This excuse means that people do not need to report the same information to different agencies.
For further information about mandatory reporting obligations, visit the Department of Health and Human Services website
Excuses that are not reasonable
You do not have a reasonable excuse for failing to disclose information if you are only concerned about the ‘perceived interests’ of:
- the person you believe committed, or was involved in, the sexual offence, or
- any organisation.
‘Perceived interests’ includes reputation, legal liability and financial status. For example, a religious minister’s concern for the reputation of a church where an adult sexually abused a child is not a reasonable excuse for not reporting to police.
This ensures that a child’s best interests are placed first.
Exemptions from the offence
You may be exempt from the offence if:
- a victim aged 16 or over has provided the information and requests confidentiality
- you were a child when you received the information
- the information would be privileged
- the information is a ‘confidential communication’
- the information is in the public domain
- you are a police officer acting in the course of your duty.
Exemptions are important because they can:
- help to protect victims of family violence from the risk of further harm
- enable victims of sexual abuse to seek help and treatment, even if they do not want to report the abuse
- enable professionals to help and treat victims of sexual abuse.
A victim aged 16 or over requests confidentiality
A victim may decide they do not want the sexual abuse to be reported. Where a victim is capable of making an informed decision, the law does not require the abuse to be reported.
This means you do not need to report to police:
- if the information comes from a victim aged 16 or over, and
- the victim requests that the information not be reported.
The law recognises that a child under 16 is not able to make this kind of decision, as they may not fully understand the effects of abuse.
You will still need to report to police if:
- the victim had an intellectual disability when they provided the information, and
- the victim did not have the capacity to make an informed decision about disclosure when they provided the information, and
- you are aware or should reasonably have been aware of these facts.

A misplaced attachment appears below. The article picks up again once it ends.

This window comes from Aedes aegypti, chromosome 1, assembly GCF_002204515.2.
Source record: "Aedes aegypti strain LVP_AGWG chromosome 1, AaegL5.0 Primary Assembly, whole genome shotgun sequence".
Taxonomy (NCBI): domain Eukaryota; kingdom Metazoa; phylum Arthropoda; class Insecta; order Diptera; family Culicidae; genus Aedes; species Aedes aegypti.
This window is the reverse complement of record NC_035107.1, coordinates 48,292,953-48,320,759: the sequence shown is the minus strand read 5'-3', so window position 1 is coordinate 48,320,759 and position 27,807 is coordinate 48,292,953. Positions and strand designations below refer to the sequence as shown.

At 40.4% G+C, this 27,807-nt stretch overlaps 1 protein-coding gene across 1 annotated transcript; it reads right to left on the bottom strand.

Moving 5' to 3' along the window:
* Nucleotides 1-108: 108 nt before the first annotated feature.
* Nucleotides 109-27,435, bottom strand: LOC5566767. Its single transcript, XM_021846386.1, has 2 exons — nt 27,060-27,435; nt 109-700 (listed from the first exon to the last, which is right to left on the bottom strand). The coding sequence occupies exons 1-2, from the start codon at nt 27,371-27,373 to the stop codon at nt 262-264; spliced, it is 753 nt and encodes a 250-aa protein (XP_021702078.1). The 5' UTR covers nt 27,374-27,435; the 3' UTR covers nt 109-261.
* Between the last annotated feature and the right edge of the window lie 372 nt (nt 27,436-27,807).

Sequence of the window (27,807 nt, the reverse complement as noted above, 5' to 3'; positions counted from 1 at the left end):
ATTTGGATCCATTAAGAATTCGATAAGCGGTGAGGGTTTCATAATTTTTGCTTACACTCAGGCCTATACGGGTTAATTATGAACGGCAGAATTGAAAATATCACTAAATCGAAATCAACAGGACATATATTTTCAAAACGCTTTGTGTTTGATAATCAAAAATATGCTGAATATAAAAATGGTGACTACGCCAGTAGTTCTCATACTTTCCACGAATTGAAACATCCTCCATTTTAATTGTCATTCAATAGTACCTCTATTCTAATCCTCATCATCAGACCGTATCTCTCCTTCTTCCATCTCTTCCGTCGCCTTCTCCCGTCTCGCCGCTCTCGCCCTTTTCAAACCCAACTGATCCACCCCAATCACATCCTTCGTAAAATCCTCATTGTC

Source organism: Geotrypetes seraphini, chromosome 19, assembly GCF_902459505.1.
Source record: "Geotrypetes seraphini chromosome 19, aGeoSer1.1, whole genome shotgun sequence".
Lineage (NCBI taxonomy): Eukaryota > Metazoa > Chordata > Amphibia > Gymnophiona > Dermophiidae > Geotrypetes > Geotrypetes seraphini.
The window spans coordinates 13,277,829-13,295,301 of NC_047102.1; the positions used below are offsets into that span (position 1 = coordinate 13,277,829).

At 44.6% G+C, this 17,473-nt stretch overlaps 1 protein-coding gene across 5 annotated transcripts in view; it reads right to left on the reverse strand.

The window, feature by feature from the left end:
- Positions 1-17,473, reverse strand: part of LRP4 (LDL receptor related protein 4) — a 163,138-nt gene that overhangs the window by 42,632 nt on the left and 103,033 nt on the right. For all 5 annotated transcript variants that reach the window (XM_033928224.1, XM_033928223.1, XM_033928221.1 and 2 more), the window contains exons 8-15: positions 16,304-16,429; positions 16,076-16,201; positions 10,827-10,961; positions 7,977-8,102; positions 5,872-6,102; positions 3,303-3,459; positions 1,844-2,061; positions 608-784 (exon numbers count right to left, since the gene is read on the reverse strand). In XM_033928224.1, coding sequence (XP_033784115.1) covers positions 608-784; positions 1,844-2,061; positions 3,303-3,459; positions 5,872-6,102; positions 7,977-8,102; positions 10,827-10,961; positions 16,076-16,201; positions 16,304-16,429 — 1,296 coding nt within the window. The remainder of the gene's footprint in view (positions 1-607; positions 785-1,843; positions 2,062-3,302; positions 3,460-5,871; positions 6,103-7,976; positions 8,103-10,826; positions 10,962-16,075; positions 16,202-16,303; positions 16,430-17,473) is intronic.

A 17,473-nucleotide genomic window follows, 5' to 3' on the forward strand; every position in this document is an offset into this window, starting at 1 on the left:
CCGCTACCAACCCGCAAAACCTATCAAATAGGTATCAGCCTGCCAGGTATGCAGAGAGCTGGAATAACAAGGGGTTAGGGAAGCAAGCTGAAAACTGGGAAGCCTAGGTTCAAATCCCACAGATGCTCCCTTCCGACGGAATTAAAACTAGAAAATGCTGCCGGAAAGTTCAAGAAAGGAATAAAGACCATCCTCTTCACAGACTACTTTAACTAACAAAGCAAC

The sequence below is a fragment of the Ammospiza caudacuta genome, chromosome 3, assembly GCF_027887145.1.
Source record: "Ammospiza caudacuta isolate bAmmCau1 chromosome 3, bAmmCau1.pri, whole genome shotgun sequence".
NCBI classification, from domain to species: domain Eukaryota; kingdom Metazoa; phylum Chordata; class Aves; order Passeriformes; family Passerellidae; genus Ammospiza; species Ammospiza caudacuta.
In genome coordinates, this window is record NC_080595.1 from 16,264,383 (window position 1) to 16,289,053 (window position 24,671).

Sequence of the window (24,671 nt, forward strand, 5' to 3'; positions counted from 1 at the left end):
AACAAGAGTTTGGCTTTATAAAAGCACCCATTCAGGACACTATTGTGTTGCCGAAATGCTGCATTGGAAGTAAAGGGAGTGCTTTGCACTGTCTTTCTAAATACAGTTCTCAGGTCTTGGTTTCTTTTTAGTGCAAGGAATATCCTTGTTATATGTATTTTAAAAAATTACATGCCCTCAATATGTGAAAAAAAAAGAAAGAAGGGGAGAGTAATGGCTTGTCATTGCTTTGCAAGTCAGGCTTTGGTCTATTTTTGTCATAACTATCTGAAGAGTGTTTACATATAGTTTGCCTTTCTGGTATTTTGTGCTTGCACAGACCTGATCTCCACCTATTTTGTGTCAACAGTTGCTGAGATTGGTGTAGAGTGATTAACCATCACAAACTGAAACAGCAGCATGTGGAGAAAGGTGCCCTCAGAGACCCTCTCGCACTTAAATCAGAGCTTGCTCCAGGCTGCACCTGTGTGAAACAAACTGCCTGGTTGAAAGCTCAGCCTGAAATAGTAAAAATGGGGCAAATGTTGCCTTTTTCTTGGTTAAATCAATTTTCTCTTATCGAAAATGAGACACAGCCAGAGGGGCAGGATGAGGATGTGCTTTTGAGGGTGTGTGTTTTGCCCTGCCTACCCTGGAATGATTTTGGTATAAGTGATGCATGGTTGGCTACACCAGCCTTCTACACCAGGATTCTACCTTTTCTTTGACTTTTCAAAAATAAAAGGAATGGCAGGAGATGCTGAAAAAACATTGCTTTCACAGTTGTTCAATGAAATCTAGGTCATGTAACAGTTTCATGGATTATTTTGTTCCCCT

You were a child when you received the information
If you were under 18 when you received the information, you do not have to report it when you turn 18.
This exemption protects children from the burden of knowing they will have to report the information to police when they turn 18.
The information would be privileged
You will not be required to report information that would be privileged, including information protected under:
- client legal privilege
- journalist privilege.
The religious confessions privilege no longer applies to this offence.
The information is a ‘confidential communication’
You do not need to report to police if:
- you are a registered medical practitioner or counsellor, and
- you obtain the information from a victim or alleged victim of a sexual offence while treating them.
This exemption aims to protect registered medical practitioners and counsellors from criminal liability when they are treating a victim or alleged victim of sexual offending.
If you are a registered medical practitioner, you must still make a ‘mandatory report’ to Child Protection where required.
The information is in the public domain
You do not have to report to police if:
- you receive the information only through the public domain, or
- you form a reasonable belief only from information in the public domain.
Information may be in the public domain if, for example, it is on television or radio, in the newspaper or on the internet.
You are a police officer acting in the course of your duty
You do not need to report information if you are a police officer acting in the course of your duty in respect of the victim of the alleged sexual offence.
Protections for people who report child sexual abuse
If you disclose information about child sexual abuse to police, evidence may be given about that information in a legal case. Evidence that identifies, or could identify, you will be confidential unless:
- you consent in writing to the evidence being given, or
- a court or tribunal decides it is necessary in the interests of justice for the evidence to be given.
If you report to police in good faith, your report does not:
- amount to unprofessional conduct or a breach of your professional ethics, or
- subject you to any liability in relation to the report.
How to make a report to police
If you want to report to police that a child is in immediate risk of being sexually abused please call Triple Zero (000)
Alternatively, you can contact your local police station
If you or someone you know has experienced child sexual abuse in an institution, we encourage you to contact Victoria Police's Sano Taskforce via email email@example.com